The first four witnesses for the State were all eye witnesses who were also planning on viewing the movie to be played, which happened to be the recently released “Lone Survivor.” Video of their testimony, and the testimony of every other of yesterday’s witnesses, is embedded below.
Remarkably, all four witnesses were clearly biased in favor of the State, and hostile in demeanor and presentation of evidence towards the defense. Each of these witnesses obviously and deliberately parsed their language on direct questioning by the State to attempt to present their testimony in the light most consistent with guilt of the defendant.
Excellent Defense Cross-Examination of Witnesses
This is where the defense really stepped up and did an outstanding job. Their cross-examination of each of these four witnesses was effective at exposing their biased presentation of their testimony, and without over reaching or becoming excessively hostile—with the possible exception of the cross-examination of Alan Hamilton.
Alan Hamilton had at the time been an out-of-jurisdiction police officer who observed some of the confrontation between Reeves and Oulson, was present for the fatal shot, and who would secure Reeves’ gun from him afterwards. Defense Counsel Escobar was quite aggressive in his cross-examination of Hamilton, and for good reason.
On direct testimony by the State immediately prior to cross, Hamilton had described Oulson’s conduct as largely inoffensive. This was in sharp contrast to his testimony in a written statement made the day of the event in which Hamilton had described Oulson as leaning over his own seat so as to tower over the still seated Reeves—obviously a far more aggressive posture than Hamilton had described on direct questioning. Further, Hamilton appeared completely unwilling and unable to reconcile these two disparate views of Oulson’s conduct, to the point of coming across as thoroughly biased in favor of the State.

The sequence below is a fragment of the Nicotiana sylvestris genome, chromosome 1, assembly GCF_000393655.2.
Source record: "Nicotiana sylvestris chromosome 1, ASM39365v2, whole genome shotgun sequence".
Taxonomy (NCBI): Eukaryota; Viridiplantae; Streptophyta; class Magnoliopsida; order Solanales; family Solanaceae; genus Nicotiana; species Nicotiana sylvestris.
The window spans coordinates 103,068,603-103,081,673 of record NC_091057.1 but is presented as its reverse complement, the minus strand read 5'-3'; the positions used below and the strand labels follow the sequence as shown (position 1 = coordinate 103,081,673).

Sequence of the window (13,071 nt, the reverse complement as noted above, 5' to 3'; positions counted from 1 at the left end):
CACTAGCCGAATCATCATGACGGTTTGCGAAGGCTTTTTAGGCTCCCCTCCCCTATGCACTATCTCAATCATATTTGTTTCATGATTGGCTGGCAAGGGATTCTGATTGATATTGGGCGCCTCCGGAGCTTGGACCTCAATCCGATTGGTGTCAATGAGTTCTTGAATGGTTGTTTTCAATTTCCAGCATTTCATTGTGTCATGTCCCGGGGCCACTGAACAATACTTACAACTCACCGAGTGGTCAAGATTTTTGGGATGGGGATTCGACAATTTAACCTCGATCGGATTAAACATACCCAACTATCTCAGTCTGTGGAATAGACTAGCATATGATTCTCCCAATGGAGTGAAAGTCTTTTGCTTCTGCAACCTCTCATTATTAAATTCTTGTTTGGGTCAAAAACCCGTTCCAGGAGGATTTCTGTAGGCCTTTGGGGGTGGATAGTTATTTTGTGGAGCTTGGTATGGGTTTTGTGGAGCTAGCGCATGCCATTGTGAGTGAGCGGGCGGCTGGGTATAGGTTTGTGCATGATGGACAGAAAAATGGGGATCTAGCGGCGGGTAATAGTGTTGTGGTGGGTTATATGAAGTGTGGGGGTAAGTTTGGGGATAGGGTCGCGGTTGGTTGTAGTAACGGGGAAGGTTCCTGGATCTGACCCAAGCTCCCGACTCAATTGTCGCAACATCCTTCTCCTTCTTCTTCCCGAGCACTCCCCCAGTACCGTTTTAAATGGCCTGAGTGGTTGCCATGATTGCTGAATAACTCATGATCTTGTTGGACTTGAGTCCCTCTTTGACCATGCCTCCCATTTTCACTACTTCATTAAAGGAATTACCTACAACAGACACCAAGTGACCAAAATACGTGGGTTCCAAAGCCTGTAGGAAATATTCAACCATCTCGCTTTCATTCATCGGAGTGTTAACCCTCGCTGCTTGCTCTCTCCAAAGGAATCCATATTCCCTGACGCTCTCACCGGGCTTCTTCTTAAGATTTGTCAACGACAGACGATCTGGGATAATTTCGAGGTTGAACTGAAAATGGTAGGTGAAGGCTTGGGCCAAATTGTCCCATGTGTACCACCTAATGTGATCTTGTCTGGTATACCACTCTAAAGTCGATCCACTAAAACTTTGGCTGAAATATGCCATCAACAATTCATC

If you have time to watch only one of the video clips below, I suggest you prioritize Attorney Escobar’s cross-examination of Alan Hamilton. That said, the defense cross-examination of the remaining four witnesses of the day, all of whom were at the time of the event involved in the law enforcement investigation of the shooting, was also well-done and well worth watching.
Daily Live Commentary & Analysis of Trial
Before I share the videos of yesterday’s testimony, I’ll remind all of you that I will be providing real-time commentary and analysis of today’s trial proceedings over at the Rekieta Law YouTube channel, as a guest of Attorney Nick Rekieta, , as I will be doing for each day of this trial. If you’d care to join me there, you can do so at this link, starting at about 8:30 am Eastern time today: https://youtu.be/vc-a06bsd78
Trial Second Day Witness Testimony
Charles Cummings, Theater Patron, Eye Witness
Jane Roy, Theater Patron, Eye Witness
Angela Hamilton, Theater Patron, Eye Witness
Alan Hamilton, Theater Patron, Eye Witness
Deputy Eric Jones
Amy Parish, Evidence Technician
Amy Kubin, Evidence Technician
Deputy Steven Bunner
You carry a gun so you’re hard to kill.
Know the law so you’re hard to convict.
Attorney Andrew F. Branca
Nothing in this content constitutes legal advice. Nothing in this content establishes an attorney-client relationship, nor confidentiality. If you are in immediate need of legal advice, retain a licensed, competent attorney in the relevant jurisdiction.
Attorney Andrew F. Branca is in his third decade of practicing law, specializing in self-defense law of the United States, where he is an internationally recognized expert. Andrew has contributed in this context by the Wall Street Journal, National Review, the Chicago Tribune, the Washington Post, and many others, including nationally syndicated broadcast media. Andrew is also a host on the Outdoor Channel’s TV show The Best Defense and contributor to the National Review Online.
Andrew is a former Guest Instructor and subject matter expert (SME) on self-defense law at the Federal Bureau of Investigation’s National Academy at Quantico and the Sig Sauer Academy, an NRA Life-Benefactor member, an NRA Certified Instructor, an IDPA Charter/Life member (IDPA #13), and a Master-class competitor in multiple IDPA divisions. Andrew teaches lawyers how to argue self-defense cases as a certified instructor with the Continuing Legal Education (CLE) system in numerous states around the country.
In addition to being a lawyer, Andrew is also a competitive handgun shooter, an IDPA Charter/Life member (IDPA #13), and a Master-class competitor in multiple IDPA divisions.
Recently, Andrew won the UC Berkeley Law School Debate on “Stand-Your-Ground,” and spoke at the NRA Annual Meeting on self-defense law.